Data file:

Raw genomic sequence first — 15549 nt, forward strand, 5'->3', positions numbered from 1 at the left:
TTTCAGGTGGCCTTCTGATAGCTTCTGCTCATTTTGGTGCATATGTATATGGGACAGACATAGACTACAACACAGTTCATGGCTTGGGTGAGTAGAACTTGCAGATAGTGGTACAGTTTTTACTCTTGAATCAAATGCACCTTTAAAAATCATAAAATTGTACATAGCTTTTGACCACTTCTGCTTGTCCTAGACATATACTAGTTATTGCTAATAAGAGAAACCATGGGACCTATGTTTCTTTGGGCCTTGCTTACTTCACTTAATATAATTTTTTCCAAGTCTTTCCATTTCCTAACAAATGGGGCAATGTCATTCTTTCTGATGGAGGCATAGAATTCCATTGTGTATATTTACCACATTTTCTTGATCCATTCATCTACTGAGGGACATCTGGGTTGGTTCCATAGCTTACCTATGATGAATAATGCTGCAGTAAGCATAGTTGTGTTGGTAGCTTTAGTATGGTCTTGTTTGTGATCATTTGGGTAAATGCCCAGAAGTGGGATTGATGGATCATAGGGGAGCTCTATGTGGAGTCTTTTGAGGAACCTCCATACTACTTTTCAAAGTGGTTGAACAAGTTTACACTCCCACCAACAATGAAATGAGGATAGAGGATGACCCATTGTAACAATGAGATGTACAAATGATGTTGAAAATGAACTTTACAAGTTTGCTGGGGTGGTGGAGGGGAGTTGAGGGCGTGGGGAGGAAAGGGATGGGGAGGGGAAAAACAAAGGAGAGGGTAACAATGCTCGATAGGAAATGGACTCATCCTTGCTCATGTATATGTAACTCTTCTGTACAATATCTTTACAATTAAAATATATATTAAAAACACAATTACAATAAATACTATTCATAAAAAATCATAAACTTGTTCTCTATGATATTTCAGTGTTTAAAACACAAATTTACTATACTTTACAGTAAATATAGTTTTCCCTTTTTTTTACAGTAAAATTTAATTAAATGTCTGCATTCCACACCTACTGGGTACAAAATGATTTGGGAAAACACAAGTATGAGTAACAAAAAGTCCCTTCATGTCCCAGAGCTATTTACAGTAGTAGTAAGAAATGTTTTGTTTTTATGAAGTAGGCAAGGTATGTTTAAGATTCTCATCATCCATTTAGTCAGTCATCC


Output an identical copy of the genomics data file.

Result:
Raw genomic sequence first — 15549 nt, forward strand, 5'->3', positions numbered from 1 at the left:
TTTCAGGTGGCCTTCTGATAGCTTCTGCTCATTTTGGTGCATATGTATATGGGACAGACATAGACTACAACACAGTTCATGGCTTGGGTGAGTAGAACTTGCAGATAGTGGTACAGTTTTTACTCTTGAATCAAATGCACCTTTAAAAATCATAAAATTGTACATAGCTTTTGACCACTTCTGCTTGTCCTAGACATATACTAGTTATTGCTAATAAGAGAAACCATGGGACCTATGTTTCTTTGGGCCTTGCTTACTTCACTTAATATAATTTTTTCCAAGTCTTTCCATTTCCTAACAAATGGGGCAATGTCATTCTTTCTGATGGAGGCATAGAATTCCATTGTGTATATTTACCACATTTTCTTGATCCATTCATCTACTGAGGGACATCTGGGTTGGTTCCATAGCTTACCTATGATGAATAATGCTGCAGTAAGCATAGTTGTGTTGGTAGCTTTAGTATGGTCTTGTTTGTGATCATTTGGGTAAATGCCCAGAAGTGGGATTGATGGATCATAGGGGAGCTCTATGTGGAGTCTTTTGAGGAACCTCCATACTACTTTTCAAAGTGGTTGAACAAGTTTACACTCCCACCAACAATGAAATGAGGATAGAGGATGACCCATTGTAACAATGAGATGTACAAATGATGTTGAAAATGAACTTTACAAGTTTGCTGGGGTGGTGGAGGGGAGTTGAGGGCGTGGGGAGGAAAGGGATGGGGAGGGGAAAAACAAAGGAGAGGGTAACAATGCTCGATAGGAAATGGACTCATCCTTGCTCATGTATATGTAACTCTTCTGTACAATATCTTTACAATTAAAATATATATTAAAAACACAATTACAATAAATACTATTCATAAAAAATCATAAACTTGTTCTCTATGATATTTCAGTGTTTAAAACACAAATTTACTATACTTTACAGTAAATATAGTTTTCCCTTTTTTTTACAGTAAAATTTAATTAAATGTCTGCATTCCACACCTACTGGGTACAAAATGATTTGGGAAAACACAAGTATGAGTAACAAAAAGTCCCTTCATGTCCCAGAGCTATTTACAGTAGTAGTAAGAAATGTTTTGTTTTTATGAAGTAGGCAAGGTATGTTTAAGATTCTCATCATCCATTTAGTCAGTCATCC